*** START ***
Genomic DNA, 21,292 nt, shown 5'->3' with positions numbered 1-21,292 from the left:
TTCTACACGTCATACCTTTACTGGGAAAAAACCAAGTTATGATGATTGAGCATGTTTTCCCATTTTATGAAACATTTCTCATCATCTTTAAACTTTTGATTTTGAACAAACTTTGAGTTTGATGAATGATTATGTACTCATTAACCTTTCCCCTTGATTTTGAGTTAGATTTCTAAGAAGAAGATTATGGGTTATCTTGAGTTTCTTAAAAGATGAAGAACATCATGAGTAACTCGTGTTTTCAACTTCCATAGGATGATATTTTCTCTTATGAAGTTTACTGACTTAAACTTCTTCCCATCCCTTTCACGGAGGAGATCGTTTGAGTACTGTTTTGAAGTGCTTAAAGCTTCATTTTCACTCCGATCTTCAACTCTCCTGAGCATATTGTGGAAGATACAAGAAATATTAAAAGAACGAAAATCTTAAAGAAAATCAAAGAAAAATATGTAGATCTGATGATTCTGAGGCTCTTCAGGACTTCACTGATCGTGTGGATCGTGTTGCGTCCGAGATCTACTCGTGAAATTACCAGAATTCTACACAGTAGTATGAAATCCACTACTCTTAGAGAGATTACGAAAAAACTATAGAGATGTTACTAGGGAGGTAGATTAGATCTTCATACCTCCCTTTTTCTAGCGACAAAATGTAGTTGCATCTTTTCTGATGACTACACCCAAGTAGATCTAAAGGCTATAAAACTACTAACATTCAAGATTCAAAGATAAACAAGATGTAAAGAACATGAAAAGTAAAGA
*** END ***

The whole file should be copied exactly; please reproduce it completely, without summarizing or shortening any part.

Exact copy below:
Genomic DNA, 21,292 nt, shown 5'->3' with positions numbered 1-21,292 from the left:
TTCTACACGTCATACCTTTACTGGGAAAAAACCAAGTTATGATGATTGAGCATGTTTTCCCATTTTATGAAACATTTCTCATCATCTTTAAACTTTTGATTTTGAACAAACTTTGAGTTTGATGAATGATTATGTACTCATTAACCTTTCCCCTTGATTTTGAGTTAGATTTCTAAGAAGAAGATTATGGGTTATCTTGAGTTTCTTAAAAGATGAAGAACATCATGAGTAACTCGTGTTTTCAACTTCCATAGGATGATATTTTCTCTTATGAAGTTTACTGACTTAAACTTCTTCCCATCCCTTTCACGGAGGAGATCGTTTGAGTACTGTTTTGAAGTGCTTAAAGCTTCATTTTCACTCCGATCTTCAACTCTCCTGAGCATATTGTGGAAGATACAAGAAATATTAAAAGAACGAAAATCTTAAAGAAAATCAAAGAAAAATATGTAGATCTGATGATTCTGAGGCTCTTCAGGACTTCACTGATCGTGTGGATCGTGTTGCGTCCGAGATCTACTCGTGAAATTACCAGAATTCTACACAGTAGTATGAAATCCACTACTCTTAGAGAGATTACGAAAAAACTATAGAGATGTTACTAGGGAGGTAGATTAGATCTTCATACCTCCCTTTTTCTAGCGACAAAATGTAGTTGCATCTTTTCTGATGACTACACCCAAGTAGATCTAAAGGCTATAAAACTACTAACATTCAAGATTCAAAGATAAACAAGATGTAAAGAACATGAAAAGTAAAGA